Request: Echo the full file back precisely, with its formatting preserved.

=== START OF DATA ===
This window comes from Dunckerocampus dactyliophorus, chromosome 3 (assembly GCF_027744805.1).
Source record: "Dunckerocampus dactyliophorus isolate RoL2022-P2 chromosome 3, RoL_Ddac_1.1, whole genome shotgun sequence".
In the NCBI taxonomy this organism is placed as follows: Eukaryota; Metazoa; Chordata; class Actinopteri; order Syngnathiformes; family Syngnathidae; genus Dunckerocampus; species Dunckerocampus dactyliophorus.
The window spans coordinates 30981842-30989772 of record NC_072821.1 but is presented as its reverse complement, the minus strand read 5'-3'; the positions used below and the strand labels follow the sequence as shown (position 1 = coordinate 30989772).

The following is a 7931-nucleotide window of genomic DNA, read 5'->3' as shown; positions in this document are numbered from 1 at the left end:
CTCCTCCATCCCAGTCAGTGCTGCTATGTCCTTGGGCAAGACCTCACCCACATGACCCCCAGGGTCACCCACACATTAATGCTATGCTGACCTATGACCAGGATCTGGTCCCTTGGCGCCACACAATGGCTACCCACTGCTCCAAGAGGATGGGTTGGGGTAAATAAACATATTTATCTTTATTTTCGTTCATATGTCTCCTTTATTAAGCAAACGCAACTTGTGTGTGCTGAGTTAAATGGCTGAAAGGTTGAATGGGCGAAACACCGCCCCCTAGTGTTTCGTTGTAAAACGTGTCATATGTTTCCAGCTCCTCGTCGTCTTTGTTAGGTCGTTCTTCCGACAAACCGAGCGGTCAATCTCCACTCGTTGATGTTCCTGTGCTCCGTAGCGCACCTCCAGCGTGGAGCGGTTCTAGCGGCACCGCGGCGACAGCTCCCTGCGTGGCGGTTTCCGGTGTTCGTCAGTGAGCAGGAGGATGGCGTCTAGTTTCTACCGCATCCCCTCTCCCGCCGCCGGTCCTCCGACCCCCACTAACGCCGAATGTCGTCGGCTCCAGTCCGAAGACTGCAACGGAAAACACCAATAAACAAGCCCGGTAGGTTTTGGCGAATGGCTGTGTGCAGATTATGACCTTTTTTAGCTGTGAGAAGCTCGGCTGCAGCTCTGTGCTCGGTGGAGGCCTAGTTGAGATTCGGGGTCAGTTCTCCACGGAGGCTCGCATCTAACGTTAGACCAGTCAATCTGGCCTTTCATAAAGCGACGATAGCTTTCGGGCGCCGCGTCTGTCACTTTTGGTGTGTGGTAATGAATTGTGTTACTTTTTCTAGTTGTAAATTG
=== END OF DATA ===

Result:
This window comes from Dunckerocampus dactyliophorus, chromosome 3 (assembly GCF_027744805.1).
Source record: "Dunckerocampus dactyliophorus isolate RoL2022-P2 chromosome 3, RoL_Ddac_1.1, whole genome shotgun sequence".
In the NCBI taxonomy this organism is placed as follows: Eukaryota; Metazoa; Chordata; class Actinopteri; order Syngnathiformes; family Syngnathidae; genus Dunckerocampus; species Dunckerocampus dactyliophorus.
The window spans coordinates 30981842-30989772 of record NC_072821.1 but is presented as its reverse complement, the minus strand read 5'-3'; the positions used below and the strand labels follow the sequence as shown (position 1 = coordinate 30989772).

The following is a 7931-nucleotide window of genomic DNA, read 5'->3' as shown; positions in this document are numbered from 1 at the left end:
CTCCTCCATCCCAGTCAGTGCTGCTATGTCCTTGGGCAAGACCTCACCCACATGACCCCCAGGGTCACCCACACATTAATGCTATGCTGACCTATGACCAGGATCTGGTCCCTTGGCGCCACACAATGGCTACCCACTGCTCCAAGAGGATGGGTTGGGGTAAATAAACATATTTATCTTTATTTTCGTTCATATGTCTCCTTTATTAAGCAAACGCAACTTGTGTGTGCTGAGTTAAATGGCTGAAAGGTTGAATGGGCGAAACACCGCCCCCTAGTGTTTCGTTGTAAAACGTGTCATATGTTTCCAGCTCCTCGTCGTCTTTGTTAGGTCGTTCTTCCGACAAACCGAGCGGTCAATCTCCACTCGTTGATGTTCCTGTGCTCCGTAGCGCACCTCCAGCGTGGAGCGGTTCTAGCGGCACCGCGGCGACAGCTCCCTGCGTGGCGGTTTCCGGTGTTCGTCAGTGAGCAGGAGGATGGCGTCTAGTTTCTACCGCATCCCCTCTCCCGCCGCCGGTCCTCCGACCCCCACTAACGCCGAATGTCGTCGGCTCCAGTCCGAAGACTGCAACGGAAAACACCAATAAACAAGCCCGGTAGGTTTTGGCGAATGGCTGTGTGCAGATTATGACCTTTTTTAGCTGTGAGAAGCTCGGCTGCAGCTCTGTGCTCGGTGGAGGCCTAGTTGAGATTCGGGGTCAGTTCTCCACGGAGGCTCGCATCTAACGTTAGACCAGTCAATCTGGCCTTTCATAAAGCGACGATAGCTTTCGGGCGCCGCGTCTGTCACTTTTGGTGTGTGGTAATGAATTGTGTTACTTTTTCTAGTTGTAAATTG